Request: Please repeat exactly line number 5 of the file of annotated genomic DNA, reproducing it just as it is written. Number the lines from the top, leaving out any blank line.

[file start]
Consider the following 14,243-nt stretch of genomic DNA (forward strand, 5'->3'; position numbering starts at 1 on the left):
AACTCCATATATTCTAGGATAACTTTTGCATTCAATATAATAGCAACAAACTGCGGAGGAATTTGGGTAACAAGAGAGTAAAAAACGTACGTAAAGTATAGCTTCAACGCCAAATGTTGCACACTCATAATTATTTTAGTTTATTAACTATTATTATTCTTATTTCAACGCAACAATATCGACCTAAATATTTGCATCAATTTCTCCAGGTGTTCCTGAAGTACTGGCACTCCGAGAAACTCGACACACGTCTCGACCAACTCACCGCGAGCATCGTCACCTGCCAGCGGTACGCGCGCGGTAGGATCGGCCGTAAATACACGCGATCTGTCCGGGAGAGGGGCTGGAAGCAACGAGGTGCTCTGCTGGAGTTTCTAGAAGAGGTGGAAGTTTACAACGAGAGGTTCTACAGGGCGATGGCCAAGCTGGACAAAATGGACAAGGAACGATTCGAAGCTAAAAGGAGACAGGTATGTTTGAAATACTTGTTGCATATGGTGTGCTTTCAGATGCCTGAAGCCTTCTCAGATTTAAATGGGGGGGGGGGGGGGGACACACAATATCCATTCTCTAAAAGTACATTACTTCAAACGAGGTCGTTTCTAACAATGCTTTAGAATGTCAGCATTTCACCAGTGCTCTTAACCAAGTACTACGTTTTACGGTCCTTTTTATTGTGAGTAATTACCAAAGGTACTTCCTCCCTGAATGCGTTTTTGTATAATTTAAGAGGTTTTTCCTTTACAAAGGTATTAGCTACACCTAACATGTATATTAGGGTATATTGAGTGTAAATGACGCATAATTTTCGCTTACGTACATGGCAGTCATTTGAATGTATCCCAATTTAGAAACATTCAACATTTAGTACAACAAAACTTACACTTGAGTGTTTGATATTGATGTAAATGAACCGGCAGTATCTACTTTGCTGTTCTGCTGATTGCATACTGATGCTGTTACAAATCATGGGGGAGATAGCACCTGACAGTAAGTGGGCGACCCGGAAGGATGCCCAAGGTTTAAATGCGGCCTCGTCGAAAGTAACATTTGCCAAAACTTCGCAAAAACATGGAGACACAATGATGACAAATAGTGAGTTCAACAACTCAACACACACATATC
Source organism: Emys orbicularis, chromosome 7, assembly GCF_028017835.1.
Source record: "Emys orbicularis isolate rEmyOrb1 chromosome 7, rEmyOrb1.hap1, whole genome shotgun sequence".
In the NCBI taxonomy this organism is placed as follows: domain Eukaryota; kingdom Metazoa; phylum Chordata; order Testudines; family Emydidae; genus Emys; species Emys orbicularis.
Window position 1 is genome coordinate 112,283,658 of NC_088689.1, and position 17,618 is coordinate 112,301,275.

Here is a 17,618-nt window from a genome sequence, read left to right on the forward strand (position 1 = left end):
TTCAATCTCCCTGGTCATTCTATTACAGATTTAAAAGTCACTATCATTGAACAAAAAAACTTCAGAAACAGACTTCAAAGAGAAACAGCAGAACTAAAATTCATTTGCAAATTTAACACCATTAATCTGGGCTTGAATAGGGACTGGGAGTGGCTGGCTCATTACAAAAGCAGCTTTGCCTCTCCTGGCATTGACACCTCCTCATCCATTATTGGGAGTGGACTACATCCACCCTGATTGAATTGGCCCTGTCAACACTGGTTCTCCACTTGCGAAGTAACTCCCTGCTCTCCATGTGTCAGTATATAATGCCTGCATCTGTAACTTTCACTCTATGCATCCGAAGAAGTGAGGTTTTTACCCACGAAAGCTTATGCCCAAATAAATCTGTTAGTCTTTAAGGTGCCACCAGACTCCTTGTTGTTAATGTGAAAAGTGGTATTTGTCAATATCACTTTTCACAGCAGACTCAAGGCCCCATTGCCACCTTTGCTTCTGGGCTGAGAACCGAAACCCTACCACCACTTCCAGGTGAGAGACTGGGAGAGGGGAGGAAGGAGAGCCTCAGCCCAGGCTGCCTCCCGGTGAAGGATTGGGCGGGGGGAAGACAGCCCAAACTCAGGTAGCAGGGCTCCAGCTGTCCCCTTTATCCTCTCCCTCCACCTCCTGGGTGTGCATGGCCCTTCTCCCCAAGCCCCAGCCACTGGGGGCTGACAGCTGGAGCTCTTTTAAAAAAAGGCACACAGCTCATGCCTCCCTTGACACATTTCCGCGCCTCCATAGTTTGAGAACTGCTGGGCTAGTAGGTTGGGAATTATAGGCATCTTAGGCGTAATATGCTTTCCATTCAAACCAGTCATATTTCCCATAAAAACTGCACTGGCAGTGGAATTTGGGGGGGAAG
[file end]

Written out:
In the NCBI taxonomy this organism is placed as follows: domain Eukaryota; kingdom Metazoa; phylum Chordata; order Testudines; family Emydidae; genus Emys; species Emys orbicularis.